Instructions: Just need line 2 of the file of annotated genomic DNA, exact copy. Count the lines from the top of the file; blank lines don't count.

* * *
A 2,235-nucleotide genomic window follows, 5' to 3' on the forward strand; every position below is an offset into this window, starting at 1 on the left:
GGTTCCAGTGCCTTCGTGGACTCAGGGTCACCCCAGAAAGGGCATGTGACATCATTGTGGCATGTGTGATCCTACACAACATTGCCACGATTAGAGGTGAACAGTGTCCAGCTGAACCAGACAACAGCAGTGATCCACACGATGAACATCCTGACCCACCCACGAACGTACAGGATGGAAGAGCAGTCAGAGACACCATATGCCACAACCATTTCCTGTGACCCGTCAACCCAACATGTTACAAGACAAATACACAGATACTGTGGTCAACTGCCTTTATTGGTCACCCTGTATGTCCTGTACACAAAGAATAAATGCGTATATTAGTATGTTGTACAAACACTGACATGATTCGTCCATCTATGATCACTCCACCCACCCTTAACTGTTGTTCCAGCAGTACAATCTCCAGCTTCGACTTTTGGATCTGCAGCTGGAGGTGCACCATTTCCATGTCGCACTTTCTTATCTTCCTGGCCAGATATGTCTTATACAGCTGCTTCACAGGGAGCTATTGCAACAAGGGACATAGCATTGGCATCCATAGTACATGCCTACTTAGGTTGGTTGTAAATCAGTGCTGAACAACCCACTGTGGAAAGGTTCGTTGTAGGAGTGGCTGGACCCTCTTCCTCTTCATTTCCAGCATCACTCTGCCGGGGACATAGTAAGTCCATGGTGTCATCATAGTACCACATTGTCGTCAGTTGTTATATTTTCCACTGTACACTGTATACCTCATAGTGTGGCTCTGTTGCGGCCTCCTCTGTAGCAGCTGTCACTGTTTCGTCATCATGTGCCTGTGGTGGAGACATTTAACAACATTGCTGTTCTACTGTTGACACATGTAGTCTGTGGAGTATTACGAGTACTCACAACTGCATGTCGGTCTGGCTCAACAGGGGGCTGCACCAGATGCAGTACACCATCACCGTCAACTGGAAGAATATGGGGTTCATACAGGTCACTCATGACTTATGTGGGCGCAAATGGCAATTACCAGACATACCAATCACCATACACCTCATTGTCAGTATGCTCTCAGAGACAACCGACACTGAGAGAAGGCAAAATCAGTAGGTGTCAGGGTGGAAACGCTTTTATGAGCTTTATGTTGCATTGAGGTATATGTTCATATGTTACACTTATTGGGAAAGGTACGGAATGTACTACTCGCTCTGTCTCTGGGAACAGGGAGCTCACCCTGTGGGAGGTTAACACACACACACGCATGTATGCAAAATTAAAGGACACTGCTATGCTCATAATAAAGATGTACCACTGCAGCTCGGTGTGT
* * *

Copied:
GGTTCCAGTGCCTTCGTGGACTCAGGGTCACCCCAGAAAGGGCATGTGACATCATTGTGGCATGTGTGATCCTACACAACATTGCCACGATTAGAGGTGAACAGTGTCCAGCTGAACCAGACAACAGCAGTGATCCACACGATGAACATCCTGACCCACCCACGAACGTACAGGATGGAAGAGCAGTCAGAGACACCATATGCCACAACCATTTCCTGTGACCCGTCAACCCAACATGTTACAAGACAAATACACAGATACTGTGGTCAACTGCCTTTATTGGTCACCCTGTATGTCCTGTACACAAAGAATAAATGCGTATATTAGTATGTTGTACAAACACTGACATGATTCGTCCATCTATGATCACTCCACCCACCCTTAACTGTTGTTCCAGCAGTACAATCTCCAGCTTCGACTTTTGGATCTGCAGCTGGAGGTGCACCATTTCCATGTCGCACTTTCTTATCTTCCTGGCCAGATATGTCTTATACAGCTGCTTCACAGGGAGCTATTGCAACAAGGGACATAGCATTGGCATCCATAGTACATGCCTACTTAGGTTGGTTGTAAATCAGTGCTGAACAACCCACTGTGGAAAGGTTCGTTGTAGGAGTGGCTGGACCCTCTTCCTCTTCATTTCCAGCATCACTCTGCCGGGGACATAGTAAGTCCATGGTGTCATCATAGTACCACATTGTCGTCAGTTGTTATATTTTCCACTGTACACTGTATACCTCATAGTGTGGCTCTGTTGCGGCCTCCTCTGTAGCAGCTGTCACTGTTTCGTCATCATGTGCCTGTGGTGGAGACATTTAACAACATTGCTGTTCTACTGTTGACACATGTAGTCTGTGGAGTATTACGAGTACTCACAACTGCATGTCGGTCTGGCTCAACAGGGGGCTGCACCAGATGCAGTACACCATCACCGTCAACTGGAAGAATATGGGGTTCATACAGGTCACTCATGACTTATGTGGGCGCAAATGGCAATTACCAGACATACCAATCACCATACACCTCATTGTCAGTATGCTCTCAGAGACAACCGACACTGAGAGAAGGCAAAATCAGTAGGTGTCAGGGTGGAAACGCTTTTATGAGCTTTATGTTGCATTGAGGTATATGTTCATATGTTACACTTATTGGGAAAGGTACGGAATGTACTACTCGCTCTGTCTCTGGGAACAGGGAGCTCACCCTGTGGGAGGTTAACACACACACACGCATGTATGCAAAATTAAAGGACACTGCTATGCTCATAATAAAGATGTACCACTGCAGCTCGGTGTGT